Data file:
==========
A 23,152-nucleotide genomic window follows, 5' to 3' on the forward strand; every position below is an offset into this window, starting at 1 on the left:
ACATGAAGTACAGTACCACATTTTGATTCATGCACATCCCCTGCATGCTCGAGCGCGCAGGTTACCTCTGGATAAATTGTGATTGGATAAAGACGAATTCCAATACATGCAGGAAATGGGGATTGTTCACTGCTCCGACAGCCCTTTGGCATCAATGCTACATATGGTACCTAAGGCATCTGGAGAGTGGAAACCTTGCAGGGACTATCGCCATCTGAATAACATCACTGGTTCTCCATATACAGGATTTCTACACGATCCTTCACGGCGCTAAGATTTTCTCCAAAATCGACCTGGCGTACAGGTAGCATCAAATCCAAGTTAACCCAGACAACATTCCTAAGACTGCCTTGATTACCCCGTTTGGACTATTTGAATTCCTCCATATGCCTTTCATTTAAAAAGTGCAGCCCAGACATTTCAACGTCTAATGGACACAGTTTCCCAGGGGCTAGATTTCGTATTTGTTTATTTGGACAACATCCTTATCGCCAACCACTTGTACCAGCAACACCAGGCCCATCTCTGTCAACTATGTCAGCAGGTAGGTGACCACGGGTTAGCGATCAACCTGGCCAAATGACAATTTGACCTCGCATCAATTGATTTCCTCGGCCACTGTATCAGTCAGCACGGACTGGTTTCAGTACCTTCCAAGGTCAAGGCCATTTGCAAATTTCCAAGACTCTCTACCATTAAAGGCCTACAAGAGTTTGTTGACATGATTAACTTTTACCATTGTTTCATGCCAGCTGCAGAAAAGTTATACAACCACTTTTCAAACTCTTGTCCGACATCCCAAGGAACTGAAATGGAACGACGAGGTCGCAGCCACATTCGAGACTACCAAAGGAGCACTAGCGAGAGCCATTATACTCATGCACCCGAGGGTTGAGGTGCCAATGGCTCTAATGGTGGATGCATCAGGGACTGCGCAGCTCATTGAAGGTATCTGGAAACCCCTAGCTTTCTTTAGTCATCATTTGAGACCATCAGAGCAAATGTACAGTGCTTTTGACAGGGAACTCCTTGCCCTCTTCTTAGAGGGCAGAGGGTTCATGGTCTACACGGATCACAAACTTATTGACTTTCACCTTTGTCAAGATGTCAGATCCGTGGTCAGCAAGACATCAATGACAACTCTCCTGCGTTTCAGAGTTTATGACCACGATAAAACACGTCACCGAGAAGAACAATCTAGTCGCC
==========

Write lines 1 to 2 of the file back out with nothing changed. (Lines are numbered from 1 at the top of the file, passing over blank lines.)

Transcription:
A 23,152-nucleotide genomic window follows, 5' to 3' on the forward strand; every position below is an offset into this window, starting at 1 on the left:
ACATGAAGTACAGTACCACATTTTGATTCATGCACATCCCCTGCATGCTCGAGCGCGCAGGTTACCTCTGGATAAATTGTGATTGGATAAAGACGAATTCCAATACATGCAGGAAATGGGGATTGTTCACTGCTCCGACAGCCCTTTGGCATCAATGCTACATATGGTACCTAAGGCATCTGGAGAGTGGAAACCTTGCAGGGACTATCGCCATCTGAATAACATCACTGGTTCTCCATATACAGGATTTCTACACGATCCTTCACGGCGCTAAGATTTTCTCCAAAATCGACCTGGCGTACAGGTAGCATCAAATCCAAGTTAACCCAGACAACATTCCTAAGACTGCCTTGATTACCCCGTTTGGACTATTTGAATTCCTCCATATGCCTTTCATTTAAAAAGTGCAGCCCAGACATTTCAACGTCTAATGGACACAGTTTCCCAGGGGCTAGATTTCGTATTTGTTTATTTGGACAACATCCTTATCGCCAACCACTTGTACCAGCAACACCAGGCCCATCTCTGTCAACTATGTCAGCAGGTAGGTGACCACGGGTTAGCGATCAACCTGGCCAAATGACAATTTGACCTCGCATCAATTGATTTCCTCGGCCACTGTATCAGTCAGCACGGACTGGTTTCAGTACCTTCCAAGGTCAAGGCCATTTGCAAATTTCCAAGACTCTCTACCATTAAAGGCCTACAAGAGTTTGTTGACATGATTAACTTTTACCATTGTTTCATGCCAGCTGCAGAAAAGTTATACAACCACTTTTCAAACTCTTGTCCGACATCCCAAGGAACTGAAATGGAACGACGAGGTCGCAGCCACATTCGAGACTACCAAAGGAGCACTAGCGAGAGCCATTATACTCATGCACCCGAGGGTTGAGGTGCCAATGGCTCTAATGGTGGATGCATCAGGGACTGCGCAGCTCATTGAAGGTATCTGGAAACCCCTAGCTTTCTTTAGTCATCATTTGAGACCATCAGAGCAAATGTACAGTGCTTTTGACAGGGAACTCCTTGCCCTCTTCTTAGAGGGCAGAGGGTTCATGGTCTACACGGATCACAAACTTATTGACTTTCACCTTTGTCAAGATGTCAGATCCGTGGTCAGCAAGACATCAATGACAACTCTCCTGCGTTTCAGAGTTTATGACCACGATAAAACACGTCACCGAGAAGAACAATCTAGTCGCC